You may have noticed that the current news is not exactly giving you reasons to feel good. Quite the opposite, in fact. Basically, the news is to depression what pollen is to asthma and living next to a swamp is to malaria. If you are over-exposed, you are going to suffer.
So right now might be a good time to take a news holiday.
First, let’s take a look at how our brains process information ...
Going back to Freud, we now know that the dark matter of our unconscious governs our “thinking” and behavior. Our “conscious” minds are little more than random inputs competing for attention. Good luck trying to make this work with our standard-issue brains. Basically, we’re talking about a layer each of mammalian and primate spongy matter retrofitted over a reptilian stem.
The cognitive science comes in loud and clear: Our brains do not offer us an accurate bitmap reproduction of the world around us. We are fighting for survival based on a highly distorted and largely incomplete picture of reality.
Our emotional reactions do nearly all the heavy lifting in dealing with changes to our distorted realities. When our “thinking” does come on line, it is powered by our emotions. The brain is a wonder to behold, but sometimes you have to wonder how we made it this far.
Now let’s look at how depression complicates matters ...
One way of looking at depression is that our brains are oversensitive to our environment. We process information in a way that overloads our circuits. We over-react to the overload. We overthink the over-reaction.
Or maybe the brain is experiencing a partial shutdown. Over-reacting may be competing with underthinking, and so on.
On top of this, there is a body of research that suggests that, contrary to conventional wisdom, those of us inclined to depression view events far too realistically than what is good for us. “Depressive realism” is the term. Optimists excel at deluding themselves.
Add to this the proposition that people prone to depression may feel more empathy than the general population. This capacity for identifying with others, even total strangers, may be the crowning achievement of the human condition, but it comes at a cost: Our tendency to emotionally attach ourselves to perceptions and emotions and thoughts we have little control over may be too much for us to handle.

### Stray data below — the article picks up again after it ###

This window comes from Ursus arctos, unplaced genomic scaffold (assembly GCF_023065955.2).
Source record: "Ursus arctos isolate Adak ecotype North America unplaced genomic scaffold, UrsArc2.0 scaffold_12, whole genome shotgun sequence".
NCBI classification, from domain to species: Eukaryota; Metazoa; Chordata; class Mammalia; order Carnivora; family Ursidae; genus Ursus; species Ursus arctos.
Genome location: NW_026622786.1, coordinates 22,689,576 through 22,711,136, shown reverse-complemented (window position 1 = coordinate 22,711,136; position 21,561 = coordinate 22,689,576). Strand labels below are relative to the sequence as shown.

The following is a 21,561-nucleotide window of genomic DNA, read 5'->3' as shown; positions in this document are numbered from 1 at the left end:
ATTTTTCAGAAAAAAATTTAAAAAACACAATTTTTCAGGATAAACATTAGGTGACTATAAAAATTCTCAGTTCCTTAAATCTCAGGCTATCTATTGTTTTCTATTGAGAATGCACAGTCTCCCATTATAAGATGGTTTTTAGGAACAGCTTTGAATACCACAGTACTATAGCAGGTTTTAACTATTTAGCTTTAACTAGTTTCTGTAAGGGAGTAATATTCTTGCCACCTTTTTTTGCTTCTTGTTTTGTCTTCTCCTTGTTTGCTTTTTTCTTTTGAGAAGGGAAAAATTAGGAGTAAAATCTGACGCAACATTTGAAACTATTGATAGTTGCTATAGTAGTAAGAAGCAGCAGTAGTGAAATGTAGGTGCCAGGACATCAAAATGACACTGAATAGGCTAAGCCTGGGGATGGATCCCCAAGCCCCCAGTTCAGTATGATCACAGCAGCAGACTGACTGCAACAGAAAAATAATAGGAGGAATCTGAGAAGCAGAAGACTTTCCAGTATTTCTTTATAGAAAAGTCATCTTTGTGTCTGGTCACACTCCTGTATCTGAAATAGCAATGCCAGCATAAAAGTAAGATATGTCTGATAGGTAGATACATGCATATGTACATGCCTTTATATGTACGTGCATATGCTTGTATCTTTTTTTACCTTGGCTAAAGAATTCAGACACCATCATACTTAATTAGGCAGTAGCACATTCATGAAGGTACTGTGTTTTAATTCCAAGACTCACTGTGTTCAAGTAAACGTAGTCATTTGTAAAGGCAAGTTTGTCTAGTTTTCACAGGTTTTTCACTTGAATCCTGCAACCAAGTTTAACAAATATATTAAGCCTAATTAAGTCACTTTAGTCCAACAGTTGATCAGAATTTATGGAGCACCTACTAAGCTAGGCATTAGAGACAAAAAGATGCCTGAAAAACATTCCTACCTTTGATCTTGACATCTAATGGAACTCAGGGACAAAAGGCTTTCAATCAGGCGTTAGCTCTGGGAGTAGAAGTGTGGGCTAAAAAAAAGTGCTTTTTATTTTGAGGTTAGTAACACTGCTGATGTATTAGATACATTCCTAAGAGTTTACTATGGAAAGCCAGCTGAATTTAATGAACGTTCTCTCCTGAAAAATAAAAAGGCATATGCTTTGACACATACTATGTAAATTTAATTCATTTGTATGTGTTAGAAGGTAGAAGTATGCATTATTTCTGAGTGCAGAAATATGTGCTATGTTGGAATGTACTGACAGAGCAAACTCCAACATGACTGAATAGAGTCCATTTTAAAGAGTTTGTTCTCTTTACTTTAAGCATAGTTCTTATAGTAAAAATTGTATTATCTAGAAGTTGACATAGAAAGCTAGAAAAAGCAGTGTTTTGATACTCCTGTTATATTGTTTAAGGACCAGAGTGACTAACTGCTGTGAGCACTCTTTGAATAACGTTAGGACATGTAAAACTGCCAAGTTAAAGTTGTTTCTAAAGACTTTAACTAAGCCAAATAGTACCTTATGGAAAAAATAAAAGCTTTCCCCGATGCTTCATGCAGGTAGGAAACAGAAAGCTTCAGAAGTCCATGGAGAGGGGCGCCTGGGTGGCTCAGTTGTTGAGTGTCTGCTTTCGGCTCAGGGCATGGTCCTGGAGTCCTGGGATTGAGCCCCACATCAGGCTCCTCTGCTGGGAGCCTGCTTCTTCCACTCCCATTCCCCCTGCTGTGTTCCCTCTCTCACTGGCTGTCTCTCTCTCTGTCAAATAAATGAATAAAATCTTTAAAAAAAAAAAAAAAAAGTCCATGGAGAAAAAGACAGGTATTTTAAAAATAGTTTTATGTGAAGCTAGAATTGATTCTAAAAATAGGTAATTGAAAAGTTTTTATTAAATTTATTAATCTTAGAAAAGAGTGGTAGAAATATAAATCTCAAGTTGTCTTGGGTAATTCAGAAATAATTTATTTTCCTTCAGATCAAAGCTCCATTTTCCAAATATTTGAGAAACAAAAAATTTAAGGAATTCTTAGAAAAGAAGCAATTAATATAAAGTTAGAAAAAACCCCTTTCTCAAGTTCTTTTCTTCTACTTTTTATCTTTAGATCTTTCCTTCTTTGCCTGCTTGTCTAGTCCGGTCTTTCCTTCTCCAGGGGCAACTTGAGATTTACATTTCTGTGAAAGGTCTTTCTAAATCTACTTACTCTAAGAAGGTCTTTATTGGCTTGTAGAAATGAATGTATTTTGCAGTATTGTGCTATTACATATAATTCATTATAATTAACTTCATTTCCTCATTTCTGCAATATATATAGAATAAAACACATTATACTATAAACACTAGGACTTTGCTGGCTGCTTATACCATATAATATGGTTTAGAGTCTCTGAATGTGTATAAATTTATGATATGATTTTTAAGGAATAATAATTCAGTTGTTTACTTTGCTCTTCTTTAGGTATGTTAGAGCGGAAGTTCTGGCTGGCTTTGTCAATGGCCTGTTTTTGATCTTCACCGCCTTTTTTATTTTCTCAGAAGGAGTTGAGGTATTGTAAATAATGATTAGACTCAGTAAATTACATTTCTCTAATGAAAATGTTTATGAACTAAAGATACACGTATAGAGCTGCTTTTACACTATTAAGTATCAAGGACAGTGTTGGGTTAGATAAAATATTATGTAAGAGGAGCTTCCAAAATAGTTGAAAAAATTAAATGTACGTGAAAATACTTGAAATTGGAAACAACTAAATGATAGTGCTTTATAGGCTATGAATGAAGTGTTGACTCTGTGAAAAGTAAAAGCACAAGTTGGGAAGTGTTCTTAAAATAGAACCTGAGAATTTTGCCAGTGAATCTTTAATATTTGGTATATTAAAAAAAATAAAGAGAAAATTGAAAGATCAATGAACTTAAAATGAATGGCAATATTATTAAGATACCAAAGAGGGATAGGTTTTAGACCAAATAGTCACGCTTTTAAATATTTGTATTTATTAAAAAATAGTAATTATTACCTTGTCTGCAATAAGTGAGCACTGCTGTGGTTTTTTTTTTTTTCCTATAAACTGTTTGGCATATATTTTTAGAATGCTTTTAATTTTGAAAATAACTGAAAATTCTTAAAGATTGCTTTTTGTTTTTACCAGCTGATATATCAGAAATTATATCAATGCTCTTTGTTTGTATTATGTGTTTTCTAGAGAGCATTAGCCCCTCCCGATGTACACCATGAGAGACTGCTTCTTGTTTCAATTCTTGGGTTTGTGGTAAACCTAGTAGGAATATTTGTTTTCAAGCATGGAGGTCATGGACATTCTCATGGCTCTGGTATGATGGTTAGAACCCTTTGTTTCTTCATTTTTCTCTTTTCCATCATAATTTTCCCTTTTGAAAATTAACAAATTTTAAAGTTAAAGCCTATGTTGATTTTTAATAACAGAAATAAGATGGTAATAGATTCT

Now let’s take a look at the news ...
No, wait. DON’T look at the news.
We are bombarded with highly disturbing pictures. We are constantly hearing emotive terms taken out of context: Genocide, terrorist, sympathizer. We are hearing neutral terms being given an emotional twist.
We are being hectored and badgered by talking heads who have no appreciation of nuance, much less where to find the locales in question on a map. We are being presented with pat narratives that seem to have no purpose other than to goad us into an emotional reaction.
Even reporters with the best of intentions lose their way. There is no objective truth. There are no easy answers. This is the curse of the human condition. It is also its greatest blessing.
Let’s look at history ...
Our Founding Fathers were children of the enlightenment. They believed in the power of reason over emotion, of facts over ignorance and superstition. The key to good government, they believed, lay in trusting an informed public to come to the right decision.
Little did they know.
Wrapping it up ...
Most of us, I submit, take our duties as citizens fairly seriously. We make good faith efforts to inform ourselves. But we do need to recognize our limits. Basically, our imperfect (“normal”) brains are distorting a parade of pre-distorted distortions disguised as news.
In the process, our emotions run wild, our “thinking” gets hijacked. We get distressed. We become sitting ducks for depression. Think of depression as a complex interplay between our genes and our environment. We can’t change our genes, but sometimes we can change our environment.
It’s okay to take a break from the news.
Published On: July 31, 2014